Nursing homes, governor at odds on Ohio budget
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COLUMBUS, Ohio (AP) - New numbers from the state show some 200 Ohio nursing homes are paying six-figure administrator salaries and the industry is spending millions of Medicaid dollars to employ owners' family members and to hire related side businesses.
An Associated Press review of data compiled by the Office of Health Transformation for release Thursday comes as Gov. John Kasich's administration is in an emotionally charged faceoff with the nursing home industry over its spending.
The governor's $55.6 billion state budget proposal cuts nursing homes' Medicaid funding by $222 million over the two years beginning July 1. The financial impact on the industry is estimated at $427 million, however, because costs and demand are expected to continue to rise. Medicaid is the state program for those who can't afford medical care.
Kasich seeks to expand access to home care programs, such as PASSPORT, and increase quality incentives to nursing homes as part of a health care system overhaul led by the transformation office.
For-profit nursing home operators cried foul in a recent television commercial, which urged Ohioans to lobby state senators to restore some of the funding. "Call now, before it's too late," the ad said, as a plug was pulled from the wall and a heart monitor flat-lined. Kasich, AARP and an association representing nonprofit homes decried the ad, and the group behind it pulled it off the air.
Amid their fight against the cuts, data from 2009 cost reports filed by more than 900 nursing facilities statewide showed 216 paid their administrator more than $100,000. On average, administrators make about $80,000 - slightly below the national average. The reports are the latest available.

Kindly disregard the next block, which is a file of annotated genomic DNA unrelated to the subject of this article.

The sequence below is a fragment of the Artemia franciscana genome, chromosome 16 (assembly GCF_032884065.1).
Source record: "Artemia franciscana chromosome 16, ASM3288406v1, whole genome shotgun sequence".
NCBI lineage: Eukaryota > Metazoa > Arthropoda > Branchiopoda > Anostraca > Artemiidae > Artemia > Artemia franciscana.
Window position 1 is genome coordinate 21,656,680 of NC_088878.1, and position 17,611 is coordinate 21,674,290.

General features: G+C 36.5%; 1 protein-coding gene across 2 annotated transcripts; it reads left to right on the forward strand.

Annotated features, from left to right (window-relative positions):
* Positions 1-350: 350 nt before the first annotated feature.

Jo-Lin Health Center Inc. in Ironton topped the list, reporting paying its administrator $301,663. The median salary in Lawrence County, where the center is located, is $34,596, according to state data.
A message was left with the facility seeking comment.
Sanford Gerber, the administrator at Belle Manor Nursing Home in New Carlisle, laughed when told he appeared to be among the highest paid administrators in the state, with reported wage of $206,003.
"If you're thinking that they're paying administrators here $200,000 a year to run a 60-bed nursing home, boy, I'd love to have one of those jobs," Gerber said. He declined to disclose a different salary than what is listed on the facility's state form.
Gerber said exorbitant salaries would mean "there'd be nothing left for food or rent or supplies."
The $201,452 salary reported by Broadview Multi-Care Center in Parma includes salary and benefits for administrator Isaac Lifschutz, as well as continuing education and other expenses he incurs, said chief financial officer Barry Stump.
"On the surface it may sound a little bit high, but keep in mind you are dealing with one of the larger facilities in the state. We've got 218 beds," he said.
The system Ohio began moving to in 2005 reimburses nursing homes at rates representing the prices it has determined services should cost. In the past, nursing homes were reimbursed for actual costs - with caps set on wages, family member employment, and side businesses. Kasich's plan would complete the transition to a so-called price-based system, with adjustments to the earlier formula.